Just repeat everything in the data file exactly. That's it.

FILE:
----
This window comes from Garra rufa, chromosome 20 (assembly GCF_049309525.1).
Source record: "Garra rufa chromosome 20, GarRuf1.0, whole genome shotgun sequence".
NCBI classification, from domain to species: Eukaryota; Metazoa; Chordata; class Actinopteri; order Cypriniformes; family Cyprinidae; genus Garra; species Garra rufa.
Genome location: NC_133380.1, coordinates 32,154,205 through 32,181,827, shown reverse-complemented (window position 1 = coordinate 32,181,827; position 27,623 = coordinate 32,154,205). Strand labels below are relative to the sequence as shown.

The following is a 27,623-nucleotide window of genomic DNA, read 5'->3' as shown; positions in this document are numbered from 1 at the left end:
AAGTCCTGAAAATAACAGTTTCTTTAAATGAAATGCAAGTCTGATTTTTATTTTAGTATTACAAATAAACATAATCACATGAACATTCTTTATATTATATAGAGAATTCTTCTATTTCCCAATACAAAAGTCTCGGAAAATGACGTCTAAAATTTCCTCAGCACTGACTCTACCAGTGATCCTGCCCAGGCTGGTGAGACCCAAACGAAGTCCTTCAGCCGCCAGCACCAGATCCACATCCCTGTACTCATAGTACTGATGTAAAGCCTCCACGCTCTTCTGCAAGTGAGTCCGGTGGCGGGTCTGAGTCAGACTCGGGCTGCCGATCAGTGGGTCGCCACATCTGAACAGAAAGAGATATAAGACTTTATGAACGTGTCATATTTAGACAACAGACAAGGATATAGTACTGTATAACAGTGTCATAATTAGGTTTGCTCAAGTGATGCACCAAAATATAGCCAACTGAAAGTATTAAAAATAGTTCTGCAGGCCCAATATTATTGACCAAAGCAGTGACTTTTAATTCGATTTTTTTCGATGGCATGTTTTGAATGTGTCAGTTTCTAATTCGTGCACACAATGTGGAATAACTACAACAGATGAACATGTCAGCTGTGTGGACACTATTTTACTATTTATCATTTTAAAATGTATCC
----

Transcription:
This window comes from Garra rufa, chromosome 20 (assembly GCF_049309525.1).
Source record: "Garra rufa chromosome 20, GarRuf1.0, whole genome shotgun sequence".
NCBI classification, from domain to species: Eukaryota; Metazoa; Chordata; class Actinopteri; order Cypriniformes; family Cyprinidae; genus Garra; species Garra rufa.
Genome location: NC_133380.1, coordinates 32,154,205 through 32,181,827, shown reverse-complemented (window position 1 = coordinate 32,181,827; position 27,623 = coordinate 32,154,205). Strand labels below are relative to the sequence as shown.

The following is a 27,623-nucleotide window of genomic DNA, read 5'->3' as shown; positions in this document are numbered from 1 at the left end:
AAGTCCTGAAAATAACAGTTTCTTTAAATGAAATGCAAGTCTGATTTTTATTTTAGTATTACAAATAAACATAATCACATGAACATTCTTTATATTATATAGAGAATTCTTCTATTTCCCAATACAAAAGTCTCGGAAAATGACGTCTAAAATTTCCTCAGCACTGACTCTACCAGTGATCCTGCCCAGGCTGGTGAGACCCAAACGAAGTCCTTCAGCCGCCAGCACCAGATCCACATCCCTGTACTCATAGTACTGATGTAAAGCCTCCACGCTCTTCTGCAAGTGAGTCCGGTGGCGGGTCTGAGTCAGACTCGGGCTGCCGATCAGTGGGTCGCCACATCTGAACAGAAAGAGATATAAGACTTTATGAACGTGTCATATTTAGACAACAGACAAGGATATAGTACTGTATAACAGTGTCATAATTAGGTTTGCTCAAGTGATGCACCAAAATATAGCCAACTGAAAGTATTAAAAATAGTTCTGCAGGCCCAATATTATTGACCAAAGCAGTGACTTTTAATTCGATTTTTTTCGATGGCATGTTTTGAATGTGTCAGTTTCTAATTCGTGCACACAATGTGGAATAACTACAACAGATGAACATGTCAGCTGTGTGGACACTATTTTACTATTTATCATTTTAAAATGTATCC